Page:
Last year, electric scooters broke through as a mainstream micromobility solution. However, in 2020, a new type of battery-powered personal transport is gaining traction. Specifically, Revel Transit’s electric mopeds are garnering attention as a possible solution for urban gridlock and pollution.
Founded in 2018, the Brooklyn-based startup has established a presence in Texas, Florida, and Washington DC. It’s also received $31.6 million in outside funding. Moreover, Revel went cross-country last week as it entered into discussion with Oakland, California to bring its battery-powered vehicles to the city.
What Makes Revel Special
While a host of micromobility companies are competing for city dwellers’ attention, Revel has distinguished itself via its unique offerings. The firm’s zero-emission mopeds offer riders a higher degree of speed and range than competing products.
After downloading its app, Revel users have to pay a $5 registration fee and verify their license. Then, consumers can ride one of its 200-pound electric vehicles for $1 to start and $.25 per minute. As the firm’s mopeds have a top speed of 30 miles per hour, motorists can get where they want rather quickly.
Besides, as Revel’s vehicles have a range of 60 to 80 miles per charge, riders can use them to transverse considerable distances.
Notably, the startup’s mopeds come equipped with two different size helmets to ensure user and passenger safety. It’s also worth noting that the firm offers free in-person instruction courses for interested consumers. Indeed, those differences from most other micromobility companies might make it a safer option for the public.
Last year, the Centers for Disease Control and Prevention published a study noting that 20 e-scooter riders incurred injuries for every 100,000 rights. Conversely, Revel’s customers have taken 1 million rides, and 99.99 percent occurred without incident. Besides, the company has yet to record a single fatality involving one of its vehicles.
Revel’s Prospects for Success
Although America’s increasingly crowded urban centers need new transportation solutions, there’s no guarantee Revel will succeed. Indeed, many well-funded micromobility companies have encountered difficulties when attempting to scale up.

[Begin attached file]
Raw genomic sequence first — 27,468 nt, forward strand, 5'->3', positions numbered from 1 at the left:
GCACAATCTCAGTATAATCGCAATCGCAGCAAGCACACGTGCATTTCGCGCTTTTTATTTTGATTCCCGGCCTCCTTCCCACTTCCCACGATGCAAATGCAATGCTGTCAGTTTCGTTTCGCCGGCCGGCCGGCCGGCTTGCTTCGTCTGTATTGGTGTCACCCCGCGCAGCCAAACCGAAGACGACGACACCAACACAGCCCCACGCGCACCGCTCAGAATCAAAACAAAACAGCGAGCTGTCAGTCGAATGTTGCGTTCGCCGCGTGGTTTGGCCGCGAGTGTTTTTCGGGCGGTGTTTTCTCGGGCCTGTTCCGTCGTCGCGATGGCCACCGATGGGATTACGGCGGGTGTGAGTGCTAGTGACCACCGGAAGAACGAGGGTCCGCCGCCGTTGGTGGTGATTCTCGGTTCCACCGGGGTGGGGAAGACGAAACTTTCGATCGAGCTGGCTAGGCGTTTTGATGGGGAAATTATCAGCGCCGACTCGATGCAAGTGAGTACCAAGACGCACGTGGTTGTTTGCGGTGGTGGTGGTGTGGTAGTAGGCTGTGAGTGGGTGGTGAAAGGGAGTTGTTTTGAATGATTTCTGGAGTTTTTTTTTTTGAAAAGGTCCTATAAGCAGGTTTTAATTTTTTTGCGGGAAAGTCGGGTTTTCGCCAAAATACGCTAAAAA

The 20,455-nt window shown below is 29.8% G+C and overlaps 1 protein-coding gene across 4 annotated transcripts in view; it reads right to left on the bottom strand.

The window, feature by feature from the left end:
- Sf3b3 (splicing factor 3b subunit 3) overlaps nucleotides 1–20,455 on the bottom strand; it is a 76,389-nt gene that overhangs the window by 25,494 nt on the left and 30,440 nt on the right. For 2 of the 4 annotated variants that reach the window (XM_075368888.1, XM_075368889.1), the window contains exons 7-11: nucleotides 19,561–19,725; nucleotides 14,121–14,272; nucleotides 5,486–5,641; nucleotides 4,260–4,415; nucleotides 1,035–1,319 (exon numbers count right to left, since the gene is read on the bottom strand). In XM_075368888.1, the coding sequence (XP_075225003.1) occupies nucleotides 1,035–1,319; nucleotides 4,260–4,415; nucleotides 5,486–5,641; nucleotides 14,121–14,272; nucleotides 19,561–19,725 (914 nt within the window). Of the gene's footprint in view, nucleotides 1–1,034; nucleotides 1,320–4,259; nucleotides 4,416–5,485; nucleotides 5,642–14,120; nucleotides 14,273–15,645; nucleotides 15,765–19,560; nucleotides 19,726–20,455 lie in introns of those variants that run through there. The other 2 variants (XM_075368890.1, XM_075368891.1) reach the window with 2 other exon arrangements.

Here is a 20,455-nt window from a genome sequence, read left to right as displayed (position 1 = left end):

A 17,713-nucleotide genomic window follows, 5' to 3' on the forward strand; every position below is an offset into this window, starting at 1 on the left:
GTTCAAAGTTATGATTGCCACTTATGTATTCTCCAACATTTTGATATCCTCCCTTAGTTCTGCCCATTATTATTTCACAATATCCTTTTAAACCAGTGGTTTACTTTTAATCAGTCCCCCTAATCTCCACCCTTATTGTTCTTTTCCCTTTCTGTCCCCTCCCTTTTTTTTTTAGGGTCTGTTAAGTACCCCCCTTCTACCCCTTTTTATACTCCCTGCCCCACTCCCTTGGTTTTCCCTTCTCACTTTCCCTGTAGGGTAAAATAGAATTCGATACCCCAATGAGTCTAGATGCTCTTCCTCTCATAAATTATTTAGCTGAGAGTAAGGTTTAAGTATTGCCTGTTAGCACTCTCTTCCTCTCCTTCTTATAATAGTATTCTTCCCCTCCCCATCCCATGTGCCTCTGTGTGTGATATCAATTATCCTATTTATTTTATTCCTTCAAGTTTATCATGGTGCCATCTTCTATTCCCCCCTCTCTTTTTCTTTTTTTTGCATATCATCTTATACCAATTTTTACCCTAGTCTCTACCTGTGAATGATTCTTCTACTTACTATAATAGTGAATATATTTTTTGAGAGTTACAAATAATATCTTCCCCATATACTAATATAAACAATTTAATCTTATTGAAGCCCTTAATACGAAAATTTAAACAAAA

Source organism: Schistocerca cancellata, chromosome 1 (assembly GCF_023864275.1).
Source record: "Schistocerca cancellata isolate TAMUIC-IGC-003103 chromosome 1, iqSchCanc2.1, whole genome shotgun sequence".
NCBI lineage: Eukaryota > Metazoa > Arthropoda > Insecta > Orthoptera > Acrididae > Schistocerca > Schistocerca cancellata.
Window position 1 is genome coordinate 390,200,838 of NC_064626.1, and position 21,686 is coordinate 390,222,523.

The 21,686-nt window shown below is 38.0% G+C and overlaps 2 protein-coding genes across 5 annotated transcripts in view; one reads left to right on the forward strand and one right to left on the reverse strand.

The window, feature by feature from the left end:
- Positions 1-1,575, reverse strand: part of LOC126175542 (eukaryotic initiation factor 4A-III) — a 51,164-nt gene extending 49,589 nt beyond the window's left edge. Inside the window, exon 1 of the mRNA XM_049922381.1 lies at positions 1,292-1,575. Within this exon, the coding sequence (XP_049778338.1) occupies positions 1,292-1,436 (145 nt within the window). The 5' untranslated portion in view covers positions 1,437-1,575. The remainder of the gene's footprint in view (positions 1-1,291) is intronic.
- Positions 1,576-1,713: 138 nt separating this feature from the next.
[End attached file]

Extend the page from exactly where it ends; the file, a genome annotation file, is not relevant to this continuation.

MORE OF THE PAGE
One consistent problem facing personal transportation firms is equipment costs. The Information reports the majority of e-scooter companies only get a few months of use out of their vehicles. Similarly, some startups have struggled financially because they didn’t have enough resources to deploy fleets of adequate size to meet demand.
In addition, the average e-scooter costs $500-1,000 to manufacture, whereas Revel pays $3,600 for each of its electric mopeds.
That said, the micromobility company has several positive attributes its rivals lack. Because of their more durable construction, Revel intends to get three years out of each of its vehicles. Also, the firm leases its mopeds through a third-party vendor, which allows it to spread its equipment costs over many months.
Furthermore, Revel is taking a measured approach to its expansion. Now available in five areas across the U.S., the firm is in talks to launch in San Francisco and Los Angeles. As such, the company is unlikely to encounter the financial bottlenecks that have hurt some of its contemporaries.
Besides, the startup’s safety record should help it secure regulatory approval as it grows. Also, the weight and size of its vehicles confer the idea that they shouldn’t be abandoned in random inappropriate locations. Therefore, the firm could convince municipalities its offerings won’t become public nuisances the way their predecessors’ products did.
With their greater range, speed, and apparent safety advantages, Revel’s mopeds could easily become the next crossover micromobility sensation.